The MARIA’s approach had advantages and disadvantages when it came to generating graphics in software during the lifespan of the 7800. It excelled at moving around large numbers of sprites on a static screen without the screen flickering that plagued other 8-bit systems. Its flexible design enabled it to play games which used display list manipulation to generate a pseudo 3D appearance such as Ballblazer (1987) and F-18 Hornet (1988). While side-scrolling games in the vein of Super Mario Brothers are possible on the system (1990's Scrapyard Dog is the best example), it is significantly harder to develop such a title than on a tile-based system such as the Nintendo Entertainment System.
A common criticism of the 7800 regards its use of the TIA to provide 2-channel sound effects and music, resulting in sound quality that is virtually identical to the Atari 2600 VCS from 1977. While the inclusion of 2600 hardware is required to maintain compatibility with the older system, this drove up production costs and reduced available space on the 7800’s motherboard. As such, the 7800 does not include additional hardware for generating sound as it does with graphics and the sound hardware is considered the weakest part of the system.
To compensate for this, GCC’s engineers allowed games to include a POKEY audio chip in the cartridge which substantially improved the audio quality. To ensure software developers had an economical means of producing better sound than TIA, GCC had originally planned to make a low-cost, high performance sound chip, GUMBY, which could also be placed in 7800 cartridges to enhance its sound capabilities further. This project was cancelled when Atari was sold to Jack Tramiel.
Despite having the capability to support sound chips in cartridges, almost no 7800 cartridges feature POKEY hardware for enhanced sound. Ballblazer, released in 1987, uses the POKEY to generate all music and sound effects. Similarly, Commando, released in 1989, uses a POKEY to generate in-game music while the TIA generates the game's sound effects for a total of 6 channels of sound.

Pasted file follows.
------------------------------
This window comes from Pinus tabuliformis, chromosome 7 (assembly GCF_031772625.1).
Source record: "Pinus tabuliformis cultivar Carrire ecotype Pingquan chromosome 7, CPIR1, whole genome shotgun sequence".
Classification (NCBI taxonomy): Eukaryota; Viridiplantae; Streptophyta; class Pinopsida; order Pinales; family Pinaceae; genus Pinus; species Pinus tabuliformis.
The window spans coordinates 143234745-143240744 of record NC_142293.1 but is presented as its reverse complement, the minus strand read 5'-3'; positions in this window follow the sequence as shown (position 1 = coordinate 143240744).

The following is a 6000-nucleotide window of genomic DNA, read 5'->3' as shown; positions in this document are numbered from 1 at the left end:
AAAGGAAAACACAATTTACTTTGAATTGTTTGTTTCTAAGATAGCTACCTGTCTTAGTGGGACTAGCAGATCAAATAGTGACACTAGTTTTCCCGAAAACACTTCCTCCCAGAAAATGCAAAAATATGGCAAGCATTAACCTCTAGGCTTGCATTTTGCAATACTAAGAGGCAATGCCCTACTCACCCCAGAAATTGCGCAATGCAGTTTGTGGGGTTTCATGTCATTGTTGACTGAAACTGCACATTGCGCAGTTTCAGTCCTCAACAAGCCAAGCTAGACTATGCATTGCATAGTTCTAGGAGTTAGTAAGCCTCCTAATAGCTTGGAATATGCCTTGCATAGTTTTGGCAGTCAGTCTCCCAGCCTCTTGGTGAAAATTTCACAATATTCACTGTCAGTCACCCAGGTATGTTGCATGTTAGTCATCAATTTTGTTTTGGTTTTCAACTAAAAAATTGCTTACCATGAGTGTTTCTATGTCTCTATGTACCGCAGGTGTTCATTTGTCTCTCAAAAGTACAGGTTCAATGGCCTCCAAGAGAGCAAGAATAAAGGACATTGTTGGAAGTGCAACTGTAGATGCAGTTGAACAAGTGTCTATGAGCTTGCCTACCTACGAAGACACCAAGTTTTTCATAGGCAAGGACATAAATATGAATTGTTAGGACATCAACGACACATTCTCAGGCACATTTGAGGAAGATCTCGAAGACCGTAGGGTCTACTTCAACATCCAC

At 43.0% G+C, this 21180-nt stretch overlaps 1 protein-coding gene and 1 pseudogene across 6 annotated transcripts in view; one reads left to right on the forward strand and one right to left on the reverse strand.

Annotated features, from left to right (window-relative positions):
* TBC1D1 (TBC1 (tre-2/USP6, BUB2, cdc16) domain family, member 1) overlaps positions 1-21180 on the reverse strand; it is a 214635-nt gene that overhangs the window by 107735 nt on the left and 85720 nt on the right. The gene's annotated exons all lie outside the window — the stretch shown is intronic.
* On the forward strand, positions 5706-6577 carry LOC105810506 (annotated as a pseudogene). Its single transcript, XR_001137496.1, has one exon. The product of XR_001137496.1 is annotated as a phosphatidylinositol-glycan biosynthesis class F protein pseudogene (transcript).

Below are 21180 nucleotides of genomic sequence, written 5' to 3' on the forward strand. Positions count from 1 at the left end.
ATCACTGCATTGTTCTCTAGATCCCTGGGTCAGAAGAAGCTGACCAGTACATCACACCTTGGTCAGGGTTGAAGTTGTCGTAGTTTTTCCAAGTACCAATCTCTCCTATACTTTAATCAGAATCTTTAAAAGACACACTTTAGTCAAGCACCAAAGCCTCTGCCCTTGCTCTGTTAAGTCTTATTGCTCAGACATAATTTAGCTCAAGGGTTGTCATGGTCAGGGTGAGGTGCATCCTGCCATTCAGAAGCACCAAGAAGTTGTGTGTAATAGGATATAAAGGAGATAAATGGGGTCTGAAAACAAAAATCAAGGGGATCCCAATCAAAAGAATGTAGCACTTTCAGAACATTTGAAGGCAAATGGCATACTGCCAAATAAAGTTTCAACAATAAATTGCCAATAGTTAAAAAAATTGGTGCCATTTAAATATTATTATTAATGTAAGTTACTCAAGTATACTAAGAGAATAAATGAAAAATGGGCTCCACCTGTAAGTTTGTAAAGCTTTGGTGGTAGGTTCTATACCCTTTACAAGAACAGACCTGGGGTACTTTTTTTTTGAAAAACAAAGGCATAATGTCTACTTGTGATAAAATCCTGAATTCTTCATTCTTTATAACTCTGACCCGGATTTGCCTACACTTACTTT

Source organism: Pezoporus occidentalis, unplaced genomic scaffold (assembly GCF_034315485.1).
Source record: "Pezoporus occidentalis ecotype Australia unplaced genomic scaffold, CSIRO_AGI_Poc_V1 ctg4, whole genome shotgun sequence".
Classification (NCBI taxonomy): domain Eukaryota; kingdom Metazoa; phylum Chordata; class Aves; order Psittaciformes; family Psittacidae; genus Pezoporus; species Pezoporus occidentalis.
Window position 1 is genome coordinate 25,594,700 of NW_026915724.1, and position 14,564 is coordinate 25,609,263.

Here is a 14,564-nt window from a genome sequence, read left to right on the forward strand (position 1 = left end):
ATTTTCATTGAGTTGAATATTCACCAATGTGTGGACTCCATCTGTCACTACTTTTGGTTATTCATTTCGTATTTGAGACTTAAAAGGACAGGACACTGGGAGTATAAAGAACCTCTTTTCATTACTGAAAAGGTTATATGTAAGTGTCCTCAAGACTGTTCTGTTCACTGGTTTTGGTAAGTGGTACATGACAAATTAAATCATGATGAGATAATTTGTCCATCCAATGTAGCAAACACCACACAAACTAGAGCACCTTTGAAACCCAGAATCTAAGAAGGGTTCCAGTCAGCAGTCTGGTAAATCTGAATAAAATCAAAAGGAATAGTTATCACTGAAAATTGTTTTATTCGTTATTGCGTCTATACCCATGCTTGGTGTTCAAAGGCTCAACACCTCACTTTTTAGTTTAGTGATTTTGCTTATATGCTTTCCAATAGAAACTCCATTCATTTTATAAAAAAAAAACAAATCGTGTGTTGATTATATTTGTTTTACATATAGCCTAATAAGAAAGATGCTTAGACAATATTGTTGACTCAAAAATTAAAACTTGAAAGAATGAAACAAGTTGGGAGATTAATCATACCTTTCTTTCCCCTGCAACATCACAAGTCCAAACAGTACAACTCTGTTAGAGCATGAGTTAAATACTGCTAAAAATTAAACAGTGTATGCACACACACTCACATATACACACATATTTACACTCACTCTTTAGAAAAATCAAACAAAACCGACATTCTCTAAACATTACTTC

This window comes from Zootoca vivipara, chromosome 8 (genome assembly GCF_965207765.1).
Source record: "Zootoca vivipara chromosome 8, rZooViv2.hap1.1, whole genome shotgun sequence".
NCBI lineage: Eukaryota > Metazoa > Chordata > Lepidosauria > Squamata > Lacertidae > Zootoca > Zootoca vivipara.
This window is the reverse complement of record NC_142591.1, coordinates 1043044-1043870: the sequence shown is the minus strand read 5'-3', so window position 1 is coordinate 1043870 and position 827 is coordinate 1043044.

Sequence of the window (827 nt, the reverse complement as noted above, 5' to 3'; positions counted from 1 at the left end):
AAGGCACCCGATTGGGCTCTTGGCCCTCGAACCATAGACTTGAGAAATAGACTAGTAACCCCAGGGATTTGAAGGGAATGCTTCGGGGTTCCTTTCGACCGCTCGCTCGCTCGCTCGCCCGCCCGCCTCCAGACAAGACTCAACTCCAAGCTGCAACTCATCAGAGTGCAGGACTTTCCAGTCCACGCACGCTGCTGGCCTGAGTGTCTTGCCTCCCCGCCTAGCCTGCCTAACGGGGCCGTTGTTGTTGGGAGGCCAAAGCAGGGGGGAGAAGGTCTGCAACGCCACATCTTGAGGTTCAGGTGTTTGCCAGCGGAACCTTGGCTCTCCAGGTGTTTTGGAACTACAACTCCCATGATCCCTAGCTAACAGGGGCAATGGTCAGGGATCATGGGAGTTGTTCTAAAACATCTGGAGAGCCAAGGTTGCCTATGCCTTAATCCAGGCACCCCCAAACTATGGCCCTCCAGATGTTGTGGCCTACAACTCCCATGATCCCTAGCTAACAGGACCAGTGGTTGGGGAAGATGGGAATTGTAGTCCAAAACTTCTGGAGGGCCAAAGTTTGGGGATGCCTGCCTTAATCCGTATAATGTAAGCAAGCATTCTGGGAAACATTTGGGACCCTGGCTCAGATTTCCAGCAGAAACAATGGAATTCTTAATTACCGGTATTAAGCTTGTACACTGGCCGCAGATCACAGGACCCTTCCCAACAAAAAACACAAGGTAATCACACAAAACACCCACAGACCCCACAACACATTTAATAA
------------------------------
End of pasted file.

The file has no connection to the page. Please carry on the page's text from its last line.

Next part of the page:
Following the debate over “Custer's Revenge”, a controversial Atari 2600 VCS title with adult themes, Atari had concerns over similar adult titles finding their way onto the 7800 and displaying adult graphics on the significantly improved graphics of the MARIA chip. To combat this, they included a digital signature protection method which prevented unauthorized 7800 games from being played on the system.
When a cartridge was inserted into the system, the 7800 BIOS included code which would generate a digital signature of the cartridge ROM and compare it to the signature stored on the cartridge. If a correct signature was located on the cartridge, the 7800 would operate in 7800 mode, granting the game access to MARIA and other features. If a signature was not located, the 7800 remained in 2600 mode and MARIA was unavailable. All 7800 games released in North American had to be digitally signed by Atari. This digital signature code is not present in PAL 7800s, which use various heuristics to detect 2600 cartridges, due to export restrictions.
A view held by some was that the 7800 was essentially a souped up 2600. Even in an interview, Leonard Tramiel supported this viewpoint, stating "the 7800 is essentially a 2600 with some things put into hardware that were done in software on the 2600. While this view is shared by many, the 7800 is different than the 2600 in several important areas. It features a full 6502c processor whereas the 2600 VCS has a stripped down 6507 processor which runs at a slower speed. It has additional RAM (Random Access Memory) and the ability to access more cartridge data at one time than the 2600. The most substantial difference, however, is its entirely different graphics architecture which differs markedly from either the Atari 2600 VCS or Atari’s 8-bit line of computers.
The source of the confusion stems from the fact that compatibility with the Atari 2600 is enabled by including the same chips used in the Atari 2600. When operating in “2600” mode in order to play 2600 titles, the 7800 uses a Television Interface Adapter (TIA) chip to generate graphics and sound. The processor is slowed to 1.19 MHz in order to mirror the performance of the 2600’s stripped-down 6507 processor. RAM is limited to 128 bytes found in the RIOT and game data is accessed in 4K blocks.
When in “7800” mode (signified by the appearance of the full screen Atari logo), the graphics are generated entirely by the MARIA graphics processing unit, all system RAM is available and game data is accessed in larger 48K blocks. The system’s 6502c runs at its normal 1.79 MHz instead of the reduced speed of 2600 mode. The 2600 chips are used in 7800 mode to generate sound as well as switch and controller interfaces.